So, after being married for like three years, there is this giant war that happens, the Battle of Culloden. Claire is from the future, so she explains to Jaime the significance of this war and how it changed the lives of the Scottish highlanders and basically ended life as they know it. They try their best to do whatever they could to change history, but this didn’t work. At the very last minute, Jaime decides that pregnant Claire needs to go back to her time so that she and the baby can be safe. Claire obviously tries to fight him on this but eventually goes along with it. 

Back in the 1940s, Frank had been looking for Claire for three years, wondering where she had been. She explains it, and bizarrely enough, he believes her. They then raise the child together and name her Brianna. They never fully recover from the separation, though, and by the end, Frank informs Claire that he wants a divorce. He dies very shortly after this. 

Decision-Making Responsibility, Parenting Time and Child Support

If Frank had stayed alive and the divorce process had been adhered to, the main issues will probably be property, child support, equalization and maybe spousal support. Brianna, at this point, is 17, and no court will really make her stay with one parent or the other. It will fully be her decision what parent to live with. 

Brianna is still a child of the marriage because she is going to university. According to Ontario law, child support obligations do not automatically end when the child turns 18. If the child is unable to become self-supporting because of disability or education, then they are still considered a child of the marriage. Claire is a surgeon, and Frank is a university professor. According to a quick google search, on average, surgeons make $158,597.00 and university professors make $108,414.00. If Brianna lives with her father full-time, child support will be payable by Claire in the amount of $1,361.00 per month. If Brianna lives with her mother, child support will be payable by Frank in the amount of $976.00 per month. If parenting time is shared, then Claire has to pay a set-off amount to Frank of $385.00 per month.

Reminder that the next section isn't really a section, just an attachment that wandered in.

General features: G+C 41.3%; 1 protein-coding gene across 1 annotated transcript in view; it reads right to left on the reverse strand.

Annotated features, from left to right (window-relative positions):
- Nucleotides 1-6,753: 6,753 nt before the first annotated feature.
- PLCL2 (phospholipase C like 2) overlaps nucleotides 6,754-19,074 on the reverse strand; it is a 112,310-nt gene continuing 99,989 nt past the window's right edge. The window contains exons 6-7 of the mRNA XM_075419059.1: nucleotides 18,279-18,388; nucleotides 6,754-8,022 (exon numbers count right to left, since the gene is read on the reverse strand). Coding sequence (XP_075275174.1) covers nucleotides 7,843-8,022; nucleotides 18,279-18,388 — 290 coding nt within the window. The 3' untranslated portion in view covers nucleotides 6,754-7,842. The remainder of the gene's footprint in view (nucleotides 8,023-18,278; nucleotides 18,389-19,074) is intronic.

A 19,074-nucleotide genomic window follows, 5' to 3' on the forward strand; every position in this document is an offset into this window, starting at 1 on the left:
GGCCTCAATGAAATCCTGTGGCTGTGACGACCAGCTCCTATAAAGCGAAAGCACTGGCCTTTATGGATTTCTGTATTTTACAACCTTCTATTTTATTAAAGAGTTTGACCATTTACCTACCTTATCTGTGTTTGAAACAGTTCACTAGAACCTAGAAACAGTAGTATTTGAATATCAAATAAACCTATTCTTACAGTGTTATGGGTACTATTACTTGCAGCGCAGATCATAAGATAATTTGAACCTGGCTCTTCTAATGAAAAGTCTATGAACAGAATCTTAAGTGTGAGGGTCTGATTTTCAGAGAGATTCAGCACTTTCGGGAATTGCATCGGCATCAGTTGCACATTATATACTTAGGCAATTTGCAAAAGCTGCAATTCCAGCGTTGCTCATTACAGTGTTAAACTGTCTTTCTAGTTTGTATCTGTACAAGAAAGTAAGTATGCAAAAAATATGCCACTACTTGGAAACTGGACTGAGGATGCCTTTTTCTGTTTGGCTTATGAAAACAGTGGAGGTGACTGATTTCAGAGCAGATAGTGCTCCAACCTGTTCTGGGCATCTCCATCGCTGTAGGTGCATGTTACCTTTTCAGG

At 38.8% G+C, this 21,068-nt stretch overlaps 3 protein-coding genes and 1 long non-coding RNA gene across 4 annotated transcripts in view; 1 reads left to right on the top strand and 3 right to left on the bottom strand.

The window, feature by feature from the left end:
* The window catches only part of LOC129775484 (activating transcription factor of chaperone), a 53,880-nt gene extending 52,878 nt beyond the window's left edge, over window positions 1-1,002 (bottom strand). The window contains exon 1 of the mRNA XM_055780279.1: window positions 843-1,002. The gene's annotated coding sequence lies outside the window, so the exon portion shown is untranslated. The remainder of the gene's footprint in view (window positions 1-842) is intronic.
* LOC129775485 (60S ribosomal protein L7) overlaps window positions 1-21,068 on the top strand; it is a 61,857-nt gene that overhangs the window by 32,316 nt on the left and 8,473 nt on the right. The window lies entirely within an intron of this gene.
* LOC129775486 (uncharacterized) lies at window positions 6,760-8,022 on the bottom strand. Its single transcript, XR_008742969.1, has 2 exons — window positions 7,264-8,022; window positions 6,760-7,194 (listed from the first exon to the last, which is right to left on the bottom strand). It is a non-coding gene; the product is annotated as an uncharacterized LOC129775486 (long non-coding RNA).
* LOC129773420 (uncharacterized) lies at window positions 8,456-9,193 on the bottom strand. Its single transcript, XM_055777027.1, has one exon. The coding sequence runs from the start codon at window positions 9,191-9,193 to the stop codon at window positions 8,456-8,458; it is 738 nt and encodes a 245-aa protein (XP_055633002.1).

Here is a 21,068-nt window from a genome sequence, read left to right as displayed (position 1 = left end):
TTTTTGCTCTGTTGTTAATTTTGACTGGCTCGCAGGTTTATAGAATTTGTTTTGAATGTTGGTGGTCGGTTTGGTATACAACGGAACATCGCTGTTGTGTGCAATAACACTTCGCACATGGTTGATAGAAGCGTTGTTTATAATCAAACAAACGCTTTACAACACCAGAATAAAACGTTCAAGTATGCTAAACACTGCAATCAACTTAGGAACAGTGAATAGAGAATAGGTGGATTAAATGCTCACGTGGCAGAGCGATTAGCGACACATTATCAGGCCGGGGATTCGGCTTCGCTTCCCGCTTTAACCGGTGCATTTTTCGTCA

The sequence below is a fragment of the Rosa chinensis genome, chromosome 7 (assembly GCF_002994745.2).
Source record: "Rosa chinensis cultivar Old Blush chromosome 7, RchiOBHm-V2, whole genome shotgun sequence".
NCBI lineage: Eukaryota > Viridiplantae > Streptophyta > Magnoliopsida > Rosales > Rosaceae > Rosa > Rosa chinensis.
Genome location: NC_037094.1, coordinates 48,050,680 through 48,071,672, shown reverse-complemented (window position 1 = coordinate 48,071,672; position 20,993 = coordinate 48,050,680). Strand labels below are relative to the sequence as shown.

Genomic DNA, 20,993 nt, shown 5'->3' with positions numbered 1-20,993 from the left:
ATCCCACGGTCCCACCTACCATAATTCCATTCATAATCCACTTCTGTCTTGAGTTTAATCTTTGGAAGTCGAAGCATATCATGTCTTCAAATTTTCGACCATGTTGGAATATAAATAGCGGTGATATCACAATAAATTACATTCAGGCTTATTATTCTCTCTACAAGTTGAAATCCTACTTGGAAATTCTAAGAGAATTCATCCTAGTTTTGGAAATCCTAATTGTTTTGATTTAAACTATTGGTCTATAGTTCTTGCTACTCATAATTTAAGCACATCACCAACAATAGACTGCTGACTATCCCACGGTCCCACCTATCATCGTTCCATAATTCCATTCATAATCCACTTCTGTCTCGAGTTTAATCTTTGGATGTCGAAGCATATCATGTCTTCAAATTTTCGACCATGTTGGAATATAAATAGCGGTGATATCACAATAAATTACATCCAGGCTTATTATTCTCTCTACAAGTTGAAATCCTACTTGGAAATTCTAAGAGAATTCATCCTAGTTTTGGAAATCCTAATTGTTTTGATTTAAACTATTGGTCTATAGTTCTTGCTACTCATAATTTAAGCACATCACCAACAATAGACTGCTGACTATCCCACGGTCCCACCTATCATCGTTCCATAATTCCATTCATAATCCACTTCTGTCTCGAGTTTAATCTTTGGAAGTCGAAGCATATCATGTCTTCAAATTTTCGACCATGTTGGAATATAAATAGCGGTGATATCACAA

Special and extraordinary expenses, aka section 7 expenses, will be divided for the parties as 41% and 59% for Frank and Claire, respectively. 

Equalization and Spousal Support

Spousal support is based on entitlement, the length of the marriage, and quantum. Claire may be entitled to spousal support. She had to take time off to have Brianna and spent part of her marriage supporting Frank. She even moves to America with him to start his job as a professor. Quantum, however, may be 0. This is because Claire makes about $50,000 more than Frank does. 

Does it not appear that Frank has a strong basis for entitlement, not spousal support, except maybe he relied on Claire’s income during the marriage and could make a needs-based claim? 

For equalization, we don’t have actual figures on what Frank and Claire own so equalization will take too much guesswork. 

In the meantime, I need to catch up on this show and see if it does end happily ever after. Hopefully, it’s not one of those that gets boring after the third season. I’m looking at you, Community.

If you need any help with family law matters, contact AP Experienced Lawyers in Markham, Toronto, Pickering, and Scarborough. You can call us at (905) 492-7662 or email us at [email protected] to schedule a consultation.